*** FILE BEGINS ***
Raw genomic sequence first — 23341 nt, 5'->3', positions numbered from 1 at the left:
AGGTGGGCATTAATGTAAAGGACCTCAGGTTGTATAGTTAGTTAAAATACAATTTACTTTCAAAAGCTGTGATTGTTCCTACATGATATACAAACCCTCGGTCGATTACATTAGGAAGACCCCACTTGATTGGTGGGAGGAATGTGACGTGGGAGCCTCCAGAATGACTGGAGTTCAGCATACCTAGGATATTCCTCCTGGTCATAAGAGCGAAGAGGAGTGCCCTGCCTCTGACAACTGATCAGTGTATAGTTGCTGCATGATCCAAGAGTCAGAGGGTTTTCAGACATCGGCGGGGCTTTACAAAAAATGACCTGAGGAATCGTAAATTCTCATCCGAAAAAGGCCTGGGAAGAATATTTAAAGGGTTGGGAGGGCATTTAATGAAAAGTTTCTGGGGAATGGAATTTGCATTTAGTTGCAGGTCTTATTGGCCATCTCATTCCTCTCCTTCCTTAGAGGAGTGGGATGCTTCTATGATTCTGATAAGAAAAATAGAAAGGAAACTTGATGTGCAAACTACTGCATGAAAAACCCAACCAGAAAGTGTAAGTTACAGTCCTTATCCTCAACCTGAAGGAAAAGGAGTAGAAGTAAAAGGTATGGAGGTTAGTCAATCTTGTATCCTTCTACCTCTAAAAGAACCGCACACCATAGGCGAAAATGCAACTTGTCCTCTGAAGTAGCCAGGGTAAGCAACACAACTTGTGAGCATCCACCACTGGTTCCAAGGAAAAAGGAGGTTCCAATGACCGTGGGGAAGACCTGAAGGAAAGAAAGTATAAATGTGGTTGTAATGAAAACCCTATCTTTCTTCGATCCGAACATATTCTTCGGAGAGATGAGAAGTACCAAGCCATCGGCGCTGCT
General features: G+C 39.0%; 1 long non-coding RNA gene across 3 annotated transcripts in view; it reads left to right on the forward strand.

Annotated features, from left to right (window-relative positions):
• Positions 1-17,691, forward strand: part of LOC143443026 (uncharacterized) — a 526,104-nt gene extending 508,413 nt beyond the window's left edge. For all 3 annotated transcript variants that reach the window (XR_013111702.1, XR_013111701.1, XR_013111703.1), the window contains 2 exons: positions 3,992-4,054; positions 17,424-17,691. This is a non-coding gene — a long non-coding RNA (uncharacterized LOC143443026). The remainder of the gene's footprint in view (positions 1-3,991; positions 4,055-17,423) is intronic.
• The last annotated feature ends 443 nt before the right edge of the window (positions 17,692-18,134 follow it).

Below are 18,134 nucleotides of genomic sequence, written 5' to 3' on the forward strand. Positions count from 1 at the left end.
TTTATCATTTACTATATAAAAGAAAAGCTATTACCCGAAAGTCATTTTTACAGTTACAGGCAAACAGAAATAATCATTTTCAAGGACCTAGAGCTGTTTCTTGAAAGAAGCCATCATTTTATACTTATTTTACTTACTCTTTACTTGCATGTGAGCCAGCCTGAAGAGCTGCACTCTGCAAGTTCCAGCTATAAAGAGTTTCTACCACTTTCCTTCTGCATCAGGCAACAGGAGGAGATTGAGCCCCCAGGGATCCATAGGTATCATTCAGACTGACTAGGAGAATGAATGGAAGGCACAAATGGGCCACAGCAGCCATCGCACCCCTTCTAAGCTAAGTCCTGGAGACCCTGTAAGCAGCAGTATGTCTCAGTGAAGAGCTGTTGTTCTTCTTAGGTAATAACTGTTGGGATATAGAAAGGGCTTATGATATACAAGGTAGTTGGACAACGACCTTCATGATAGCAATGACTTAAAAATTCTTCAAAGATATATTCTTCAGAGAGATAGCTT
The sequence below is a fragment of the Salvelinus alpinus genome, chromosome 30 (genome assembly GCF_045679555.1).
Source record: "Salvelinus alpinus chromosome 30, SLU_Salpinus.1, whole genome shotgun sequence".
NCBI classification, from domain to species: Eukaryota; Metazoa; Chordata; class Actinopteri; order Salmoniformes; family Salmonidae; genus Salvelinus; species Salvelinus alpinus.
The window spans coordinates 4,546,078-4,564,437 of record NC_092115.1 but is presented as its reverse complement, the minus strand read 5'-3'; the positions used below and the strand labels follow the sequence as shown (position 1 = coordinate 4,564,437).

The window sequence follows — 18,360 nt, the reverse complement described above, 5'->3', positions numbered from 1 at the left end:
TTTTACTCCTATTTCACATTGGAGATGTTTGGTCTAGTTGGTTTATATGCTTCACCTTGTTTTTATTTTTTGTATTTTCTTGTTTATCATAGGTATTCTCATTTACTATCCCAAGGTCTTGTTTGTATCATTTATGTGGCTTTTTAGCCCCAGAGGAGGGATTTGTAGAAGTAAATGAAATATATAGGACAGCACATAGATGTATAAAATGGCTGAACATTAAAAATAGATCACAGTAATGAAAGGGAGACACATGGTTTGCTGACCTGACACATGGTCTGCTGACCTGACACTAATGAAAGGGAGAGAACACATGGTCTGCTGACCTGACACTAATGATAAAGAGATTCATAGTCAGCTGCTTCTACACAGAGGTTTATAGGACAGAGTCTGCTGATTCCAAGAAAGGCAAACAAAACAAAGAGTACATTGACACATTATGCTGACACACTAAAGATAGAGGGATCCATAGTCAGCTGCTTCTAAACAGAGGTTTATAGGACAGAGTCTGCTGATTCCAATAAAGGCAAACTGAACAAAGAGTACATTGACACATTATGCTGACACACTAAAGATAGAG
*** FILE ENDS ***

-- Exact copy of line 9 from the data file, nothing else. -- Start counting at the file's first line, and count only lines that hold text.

The sequence below is a fragment of the Salvelinus alpinus genome, chromosome 30 (genome assembly GCF_045679555.1).